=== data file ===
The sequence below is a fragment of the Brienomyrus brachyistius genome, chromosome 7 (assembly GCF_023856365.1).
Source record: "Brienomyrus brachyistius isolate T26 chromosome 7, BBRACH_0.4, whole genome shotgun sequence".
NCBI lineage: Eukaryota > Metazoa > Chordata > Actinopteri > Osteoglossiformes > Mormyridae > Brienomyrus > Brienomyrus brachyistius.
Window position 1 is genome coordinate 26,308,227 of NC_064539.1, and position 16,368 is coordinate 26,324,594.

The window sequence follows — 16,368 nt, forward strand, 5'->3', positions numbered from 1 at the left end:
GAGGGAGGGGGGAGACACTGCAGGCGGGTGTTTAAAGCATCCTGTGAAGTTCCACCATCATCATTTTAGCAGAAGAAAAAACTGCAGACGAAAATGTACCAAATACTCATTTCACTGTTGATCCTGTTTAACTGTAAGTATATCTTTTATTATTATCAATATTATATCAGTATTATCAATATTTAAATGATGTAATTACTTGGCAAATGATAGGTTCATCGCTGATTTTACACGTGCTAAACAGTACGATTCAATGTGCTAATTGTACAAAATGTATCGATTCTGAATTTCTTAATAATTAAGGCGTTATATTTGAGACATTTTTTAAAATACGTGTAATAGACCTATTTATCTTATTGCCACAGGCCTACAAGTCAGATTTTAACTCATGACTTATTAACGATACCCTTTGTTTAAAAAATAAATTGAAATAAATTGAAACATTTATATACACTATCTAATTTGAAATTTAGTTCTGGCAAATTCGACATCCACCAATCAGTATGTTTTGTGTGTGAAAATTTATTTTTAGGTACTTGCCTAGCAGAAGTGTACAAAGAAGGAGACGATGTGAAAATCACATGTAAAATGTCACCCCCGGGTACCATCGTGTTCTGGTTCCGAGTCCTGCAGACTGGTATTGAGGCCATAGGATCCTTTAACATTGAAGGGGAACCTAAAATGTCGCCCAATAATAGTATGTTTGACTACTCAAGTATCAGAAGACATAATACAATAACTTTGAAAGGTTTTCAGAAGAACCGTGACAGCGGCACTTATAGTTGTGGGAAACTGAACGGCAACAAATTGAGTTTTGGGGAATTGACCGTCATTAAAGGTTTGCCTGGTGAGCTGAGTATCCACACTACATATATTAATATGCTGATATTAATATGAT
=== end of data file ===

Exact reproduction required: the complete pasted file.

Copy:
The sequence below is a fragment of the Brienomyrus brachyistius genome, chromosome 7 (assembly GCF_023856365.1).
Source record: "Brienomyrus brachyistius isolate T26 chromosome 7, BBRACH_0.4, whole genome shotgun sequence".
NCBI lineage: Eukaryota > Metazoa > Chordata > Actinopteri > Osteoglossiformes > Mormyridae > Brienomyrus > Brienomyrus brachyistius.
Window position 1 is genome coordinate 26,308,227 of NC_064539.1, and position 16,368 is coordinate 26,324,594.

The window sequence follows — 16,368 nt, forward strand, 5'->3', positions numbered from 1 at the left end:
GAGGGAGGGGGGAGACACTGCAGGCGGGTGTTTAAAGCATCCTGTGAAGTTCCACCATCATCATTTTAGCAGAAGAAAAAACTGCAGACGAAAATGTACCAAATACTCATTTCACTGTTGATCCTGTTTAACTGTAAGTATATCTTTTATTATTATCAATATTATATCAGTATTATCAATATTTAAATGATGTAATTACTTGGCAAATGATAGGTTCATCGCTGATTTTACACGTGCTAAACAGTACGATTCAATGTGCTAATTGTACAAAATGTATCGATTCTGAATTTCTTAATAATTAAGGCGTTATATTTGAGACATTTTTTAAAATACGTGTAATAGACCTATTTATCTTATTGCCACAGGCCTACAAGTCAGATTTTAACTCATGACTTATTAACGATACCCTTTGTTTAAAAAATAAATTGAAATAAATTGAAACATTTATATACACTATCTAATTTGAAATTTAGTTCTGGCAAATTCGACATCCACCAATCAGTATGTTTTGTGTGTGAAAATTTATTTTTAGGTACTTGCCTAGCAGAAGTGTACAAAGAAGGAGACGATGTGAAAATCACATGTAAAATGTCACCCCCGGGTACCATCGTGTTCTGGTTCCGAGTCCTGCAGACTGGTATTGAGGCCATAGGATCCTTTAACATTGAAGGGGAACCTAAAATGTCGCCCAATAATAGTATGTTTGACTACTCAAGTATCAGAAGACATAATACAATAACTTTGAAAGGTTTTCAGAAGAACCGTGACAGCGGCACTTATAGTTGTGGGAAACTGAACGGCAACAAATTGAGTTTTGGGGAATTGACCGTCATTAAAGGTTTGCCTGGTGAGCTGAGTATCCACACTACATATATTAATATGCTGATATTAATATGAT